Food Storage is definitely one of the first things that pops into my head when I think of things I need to do to prepare for an emergency. I guess that is why I chose to tackle the food storage project as my first project for 2013. Are you planning a way to store food also?
As with most things, planning, organizing, and carrying out food storage for your family can be a daunting task. So the first step is planning for what types of food I need, and how much.
What Type of Food?
The idea is to store what you eat. The tricky part is being able to store that type of food for long periods of time. Food is perishable, and you never know when disaster or emergencies will arise. So proper planning is needed to know not only what to store, but how much to store, and how to store it. Your long term food storage list may be completely different than your neighbors.
The first step in planning what food to store is to make a list of the most common meals that your family eats. For example, you might choose 5 breakfast, 5 lunch, and 10 dinners that your family prepares on a regular basis. Write down the ingredients needed for each of these meals. It may help if you organize this in a spreadsheet that looks something like this:
Meals are written across the top row, and ingredients are written down the first column. The amount of each ingredient (ex. 2 cups honey) can then be written in for each meal. This of course can be modified to include more meals that just 5 or 10 for breakfast, lunch and dinner. Perhaps your pallet is more refined and you can list off 20 different meals you commonly eat. Don’t forget vegetables, breads, and desserts.
How much food to Store?
I’ve modeled my plan after a Utah State University Cooperative Extension document named “A Management Plan for Home Food Storage” written by Rebecca Low and Georgia Lauritzen (you can find this here). They suggest that about 80% of the food you eat comes from the same meals. The other 20% of the food come from other meals and food eaten less frequently. This includes short term seasonal food, and special meals. You can account for this in your food storage by keeping additional long term basic storage such beans, rice, and wheat that will sustain life.
Once all of the ingredients for each meal are written out, you can extrapolate the amount of food you need for a years supply. Sum all the ingredients for Breakfast, Lunch, and Dinner separately. So now, for example, for butter you may have 2 cups for breakfast, 1 cup for Lunch, and 4 cups for Dinner. To extrapolate this to a years supply use the following equation:
X = Amount of ingredient (ex. butter, flour, sugar, etc…)
Y = Number of meals (ex. there were 5 meals for breakfast in the image above.)
Once you’ve carried out this equation for all the ingredients for Breakfast, Lunch, and Dinner, now you can sum together the total for each ingredient. This will give you the total amount of storage food you need for 80% of your meals.
Rounding it off
You may want to convert from measurements in volumes to measurements in weights. Buying in bulk for some items may be easier if you know how many lbs or kilograms you need (instead of Cups or Tablespoons). To take care of the other 20% of meals, look for the missing ingredients that you use in less common meals. For example, have you included any cream of tartar, or cinnamon? Storing spices and other less common ingredients will provide more opportunity for improvising and changing of meals for what you have listed.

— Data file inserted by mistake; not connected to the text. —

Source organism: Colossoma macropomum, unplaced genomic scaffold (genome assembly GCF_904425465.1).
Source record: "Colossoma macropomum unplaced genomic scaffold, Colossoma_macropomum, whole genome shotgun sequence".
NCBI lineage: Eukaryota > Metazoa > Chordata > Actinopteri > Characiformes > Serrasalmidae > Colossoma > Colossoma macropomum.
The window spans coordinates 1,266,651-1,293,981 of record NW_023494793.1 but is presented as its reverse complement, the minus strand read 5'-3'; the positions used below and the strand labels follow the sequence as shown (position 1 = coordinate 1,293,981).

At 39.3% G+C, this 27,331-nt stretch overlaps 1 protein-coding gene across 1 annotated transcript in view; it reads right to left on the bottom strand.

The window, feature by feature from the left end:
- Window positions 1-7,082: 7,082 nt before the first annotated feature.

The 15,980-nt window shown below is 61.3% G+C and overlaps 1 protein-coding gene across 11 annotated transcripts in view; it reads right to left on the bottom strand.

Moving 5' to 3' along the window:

I recommend comparing you list to other published list to see if you are in the ballpark. Remember, your family may require more or less than these other published lists. The following is a recommendation that was put on http://www.thefoodguys.com/foodcalc.html and was based on the “Home Production and Storage Manual” by the Church of Jesus Christ of Latter Day Saints.Food Storage Recommendations Per Person Per Year
|Per Child||Per Adult||Adult (ages 7+) Child (ages below 7 y.o.)|
|75||150||lbs of Wheat|
|12||25||lbs of Flour|
|12||25||lbs of Corn Meal|
|12||25||lbs of Oats|
|25||50||lbs of Rice|
|12||25||lbs of Pasta|
|148||300||lbs Total Grains|
|15||30||lbs of Dry Beans|
|1||5||lbs of Lima Beans|
|5||10||lbs of Soy Beans|
|1||5||lbs of Split Peas|
|1||5||lbs of Lentils|
|1||5||lbs of Dry Soup Mix|
|24||60||lbs Total Legumes|
|Fats and Oils|
|2||4||lbs of Shortening|
|1||2||gal of Vegtable Oil|
|1||2||qts of Mayonaise|
|1||1||qts of Salad Dressing|
|2||4||lbs of Peanut Butter|
|13||25||lbs Total Fats and Oils|
|Milk and Dairy|
|30||60||lbs of Dry Milk|
|6||12||cans of Evaporated Milk|
|6||13||lbs of Other Dairy|
|37||75||lbs of Total Milk and Dairy|
|1||3||lbs of Honey|
|20||40||lbs of Sugar|
|1||3||lbs of Brown Sugar|
|1||1||lbs of Molasses|
|1||3||lbs of Corn Syrup|
|1||3||lbs of Jams|
|3||6||lbs of Powdered Fruit Drink|
|1||1||lbs of Flavored Gelatin|
|29||60||lbs Total Sugars|
|1||1||lbs of Baking Powder|
|1||1||lbs of Baking Soda|
|0.5||0.5||lbs of Yeast|
|3||5||lbs of Salt|
|0.5||0.5||gal of Vinegar|
|20||40||lbs of Flavored Apples|
|20||40||lbs of Applesauce|
|15||30||lbs of Banana Chips|
|17.5||35||lbs of Fruit Mixture|
|20||40||lbs of Fruit Juices|
|92.5||185||lbs Total Fruits|
|15||30||lbs of Corn|
|15||30||lbs of Peas|
|15||30||lbs of Green Beans|
|15||30||lbs of Carrots|
|20||40||lbs of Potatoes|
|2.5||5||lbs of Onions|
|10||20||lbs of Tomatoes|
|92.5||185||lbs Total Vegetables|
Another great site is foodstoragemadeeasy.net, the site has an excel spreadsheet that you can download and it calculated a recommended amount of food for your family. The spreadsheet can be downloaded here.
(5) Readers Comments
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